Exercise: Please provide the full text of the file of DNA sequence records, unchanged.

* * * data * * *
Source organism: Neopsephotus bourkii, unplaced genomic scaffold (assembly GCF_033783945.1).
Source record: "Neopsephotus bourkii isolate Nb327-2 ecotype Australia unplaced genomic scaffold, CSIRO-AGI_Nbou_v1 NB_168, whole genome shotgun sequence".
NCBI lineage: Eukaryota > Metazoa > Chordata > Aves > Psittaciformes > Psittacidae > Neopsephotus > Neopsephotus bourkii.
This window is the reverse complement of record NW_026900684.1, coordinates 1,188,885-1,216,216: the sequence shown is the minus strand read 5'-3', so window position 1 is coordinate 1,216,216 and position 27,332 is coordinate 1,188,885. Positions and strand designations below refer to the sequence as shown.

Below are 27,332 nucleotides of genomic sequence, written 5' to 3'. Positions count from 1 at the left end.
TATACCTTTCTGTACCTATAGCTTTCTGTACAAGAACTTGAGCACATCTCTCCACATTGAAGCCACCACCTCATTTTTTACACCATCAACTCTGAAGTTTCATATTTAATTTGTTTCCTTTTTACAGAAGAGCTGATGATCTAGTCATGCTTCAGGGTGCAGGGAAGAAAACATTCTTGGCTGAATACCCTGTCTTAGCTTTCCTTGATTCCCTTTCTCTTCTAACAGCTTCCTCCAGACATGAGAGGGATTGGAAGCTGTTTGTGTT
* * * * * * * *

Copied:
Source organism: Neopsephotus bourkii, unplaced genomic scaffold (assembly GCF_033783945.1).
Source record: "Neopsephotus bourkii isolate Nb327-2 ecotype Australia unplaced genomic scaffold, CSIRO-AGI_Nbou_v1 NB_168, whole genome shotgun sequence".
NCBI lineage: Eukaryota > Metazoa > Chordata > Aves > Psittaciformes > Psittacidae > Neopsephotus > Neopsephotus bourkii.
This window is the reverse complement of record NW_026900684.1, coordinates 1,188,885-1,216,216: the sequence shown is the minus strand read 5'-3', so window position 1 is coordinate 1,216,216 and position 27,332 is coordinate 1,188,885. Positions and strand designations below refer to the sequence as shown.

Below are 27,332 nucleotides of genomic sequence, written 5' to 3'. Positions count from 1 at the left end.
TATACCTTTCTGTACCTATAGCTTTCTGTACAAGAACTTGAGCACATCTCTCCACATTGAAGCCACCACCTCATTTTTTACACCATCAACTCTGAAGTTTCATATTTAATTTGTTTCCTTTTTACAGAAGAGCTGATGATCTAGTCATGCTTCAGGGTGCAGGGAAGAAAACATTCTTGGCTGAATACCCTGTCTTAGCTTTCCTTGATTCCCTTTCTCTTCTAACAGCTTCCTCCAGACATGAGAGGGATTGGAAGCTGTTTGTGTT